Another week, another round of excellent reading from around the web for you, dear readers. We have analysis of creationist scholarship, a look at an exciting new book, historical apologetics, pro-life method, and analysis of a meme that attacks Christianity. As always let me know what you think, and let the authors know you enjoyed their posts as well!
The Dangers of Poor Scholarship: A Creationist’s Take on Feathered Dinosaurs– How do Young Earth Creationists often interact with science stories? Is there method consistent? Here, there is an analysis of creationist methodology when it comes not only to feathered dinosaurs but also to how the evaluate faulty arguments and lack consistency.
Malestrom: Swept up in the Currents of a Changing World (Review)– Color me delighted to see a book like this coming out. Our perceptions of what it means to be masculine are deeply embedded in our cultural norms. I have often engaged with complementarians who inform me of exactly what they think men ought to do or what men are “at their core.” But this they do without even acknowledging that even today there are cultures with differing understandings of what is masculine. How might we separate the good from the bad when it comes to talking about masculinity? This book seems to offer a way forward.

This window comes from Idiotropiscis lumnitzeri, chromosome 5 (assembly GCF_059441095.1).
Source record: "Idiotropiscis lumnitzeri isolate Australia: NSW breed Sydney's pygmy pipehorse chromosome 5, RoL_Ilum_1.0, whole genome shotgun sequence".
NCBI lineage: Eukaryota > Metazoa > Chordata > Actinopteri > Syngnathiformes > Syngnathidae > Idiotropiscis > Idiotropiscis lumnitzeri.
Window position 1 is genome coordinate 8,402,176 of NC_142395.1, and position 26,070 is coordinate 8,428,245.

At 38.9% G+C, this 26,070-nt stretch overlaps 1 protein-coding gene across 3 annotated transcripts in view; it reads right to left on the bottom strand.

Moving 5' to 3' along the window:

William Warburton’s 18th Century Defense of Christianity– It’s amazing how many historical defenses of Christianity are effectively lost in our time. The study of historical apologists is a continually fruitful one that yields great rewards for those who pursue it. Here, Doug Geivett highlights how even arguments that seem tied to their own time periods may provide us with new insights into controversies of our day.
John Reasnor Fails to Show that Incrementalism is Unbiblical– Clinton Wilcox engages in a debate over method when it comes to pro-life reasoning. Some have been arguing that we must do pro-life activism in such a way that only those laws or methods that ban all abortion may be supported. Is this reasonable? Wilcox analyzes the argument. I have provided a lengthy overview of and review of a debate on the same topic.
Will Your Murderer Be In Heaven?– Nick Peters offers an analysis of a meme floating around recently that attacks the goodness of Christianity because one’s own murderer might be in heaven. How does this attack hold up under scrutiny?